Invite a few friends to participate and split into two or more teams. With an adult chapreone watching, knock on the door, and explain that you are collecting food for people that are hungry. You might say, "We're doing a scavenger hunt, to see how many food items we can collect. Would you like to help?" Show them the food list, and invite them to donate food. Thank them for their help (or kindly accept their answer of no), then visit your next neighbor. After 30 minutes, tally your points and see which team collected the most points. Treat both teams to ice cream and talk about the importance of helping needy people in our city.

We created our points list based on the most needed items for the agency making food boxes. You can use our list, or work with your local food bank to create a list that fits their needs.

Canned fruit 10
Canned soup 10
Canned vegetables 10
Pasta noodles 10
Soap/Toothpaste 10
Saltine crackers 10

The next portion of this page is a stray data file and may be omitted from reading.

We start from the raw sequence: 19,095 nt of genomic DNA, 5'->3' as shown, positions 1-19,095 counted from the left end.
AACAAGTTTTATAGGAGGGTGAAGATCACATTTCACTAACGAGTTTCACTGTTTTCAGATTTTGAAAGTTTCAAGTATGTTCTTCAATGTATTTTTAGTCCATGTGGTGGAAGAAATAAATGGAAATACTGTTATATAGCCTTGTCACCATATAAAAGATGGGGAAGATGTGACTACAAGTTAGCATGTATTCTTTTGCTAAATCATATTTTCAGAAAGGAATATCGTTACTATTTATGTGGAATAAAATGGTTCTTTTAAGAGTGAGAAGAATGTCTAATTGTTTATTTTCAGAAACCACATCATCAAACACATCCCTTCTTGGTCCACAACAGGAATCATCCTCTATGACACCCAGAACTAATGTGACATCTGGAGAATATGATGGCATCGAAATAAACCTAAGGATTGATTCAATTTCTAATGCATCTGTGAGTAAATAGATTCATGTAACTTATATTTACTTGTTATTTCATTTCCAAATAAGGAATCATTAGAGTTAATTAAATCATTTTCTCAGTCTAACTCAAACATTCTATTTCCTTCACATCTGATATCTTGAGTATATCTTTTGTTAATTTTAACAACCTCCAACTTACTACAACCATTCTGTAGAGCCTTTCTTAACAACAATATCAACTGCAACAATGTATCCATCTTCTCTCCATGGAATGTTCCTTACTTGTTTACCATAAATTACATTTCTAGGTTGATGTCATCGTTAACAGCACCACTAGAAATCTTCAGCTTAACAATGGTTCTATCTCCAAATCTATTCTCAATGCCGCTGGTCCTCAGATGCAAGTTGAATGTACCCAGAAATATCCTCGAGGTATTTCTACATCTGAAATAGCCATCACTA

Mac & cheese 10
Oatmeal 15
Dried beans 20
Canned tuna/meat 20
Rice 25
Peanut Butter 25

At the end of the food drive, we'll get together with other families to sort the food. It's a really cool way to get young children involved in helping the community. It meets a tangible need in the community, it's very age appropriate, and it's a fun way to spend time together!

Labels: , ,

Monday, June 23, 2008

Tex-Mex Layered Salad

My sister shared this recipe with me a few years ago - it's always a big hit at potlucks and picnics. I'm sharing it with you as part of Frugal Upstate's collection of Frugal Foods, where this week's focus is beans. Enjoy!

1 ½ cup ranch dressing
½ chopped fresh cilantro
1 teas. Ground cumin
2Tb. Fresh limejuice
2 cups chopped tomatoes
8 scallions, chopped
1 package- 10 oz. Iceberg lettuce salad
8 oz. Package shredded Mexican style cheese
15. Oz. Black beans, rinsed and drained
11. Oz. Mexi-corn, drained
4 cups crumbled Jiffy corn bread, cooked

Place the dressing, the cilantro, cumin and limejuice in a small mixing bowl. Wisk to combine and set aside.